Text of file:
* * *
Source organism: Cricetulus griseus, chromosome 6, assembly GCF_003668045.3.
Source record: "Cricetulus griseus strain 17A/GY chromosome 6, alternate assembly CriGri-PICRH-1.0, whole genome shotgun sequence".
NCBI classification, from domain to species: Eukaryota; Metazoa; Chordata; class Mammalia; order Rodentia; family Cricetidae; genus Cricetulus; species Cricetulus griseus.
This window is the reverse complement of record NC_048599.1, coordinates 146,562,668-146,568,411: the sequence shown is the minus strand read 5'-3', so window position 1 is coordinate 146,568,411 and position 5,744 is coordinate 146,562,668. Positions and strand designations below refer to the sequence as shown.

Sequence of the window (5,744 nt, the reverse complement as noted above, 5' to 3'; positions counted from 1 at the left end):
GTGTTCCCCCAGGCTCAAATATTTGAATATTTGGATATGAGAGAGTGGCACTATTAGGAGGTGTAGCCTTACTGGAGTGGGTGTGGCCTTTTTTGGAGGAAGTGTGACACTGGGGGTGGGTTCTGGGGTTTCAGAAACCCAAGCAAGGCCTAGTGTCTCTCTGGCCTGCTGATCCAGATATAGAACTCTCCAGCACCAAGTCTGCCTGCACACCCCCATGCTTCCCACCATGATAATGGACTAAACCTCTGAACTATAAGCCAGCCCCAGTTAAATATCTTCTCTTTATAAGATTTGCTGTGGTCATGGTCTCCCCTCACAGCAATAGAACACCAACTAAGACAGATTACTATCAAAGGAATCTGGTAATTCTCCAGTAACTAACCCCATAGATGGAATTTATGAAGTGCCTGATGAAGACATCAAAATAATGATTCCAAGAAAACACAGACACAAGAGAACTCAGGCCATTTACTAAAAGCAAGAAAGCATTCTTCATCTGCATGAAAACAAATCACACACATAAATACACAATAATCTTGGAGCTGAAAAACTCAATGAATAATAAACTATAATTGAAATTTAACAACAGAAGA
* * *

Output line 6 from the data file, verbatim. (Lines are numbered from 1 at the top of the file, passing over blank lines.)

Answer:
GTGTTCCCCCAGGCTCAAATATTTGAATATTTGGATATGAGAGAGTGGCACTATTAGGAGGTGTAGCCTTACTGGAGTGGGTGTGGCCTTTTTTGGAGGAAGTGTGACACTGGGGGTGGGTTCTGGGGTTTCAGAAACCCAAGCAAGGCCTAGTGTCTCTCTGGCCTGCTGATCCAGATATAGAACTCTCCAGCACCAAGTCTGCCTGCACACCCCCATGCTTCCCACCATGATAATGGACTAAACCTCTGAACTATAAGCCAGCCCCAGTTAAATATCTTCTCTTTATAAGATTTGCTGTGGTCATGGTCTCCCCTCACAGCAATAGAACACCAACTAAGACAGATTACTATCAAAGGAATCTGGTAATTCTCCAGTAACTAACCCCATAGATGGAATTTATGAAGTGCCTGATGAAGACATCAAAATAATGATTCCAAGAAAACACAGACACAAGAGAACTCAGGCCATTTACTAAAAGCAAGAAAGCATTCTTCATCTGCATGAAAACAAATCACACACATAAATACACAATAATCTTGGAGCTGAAAAACTCAATGAATAATAAACTATAATTGAAATTTAACAACAGAAGA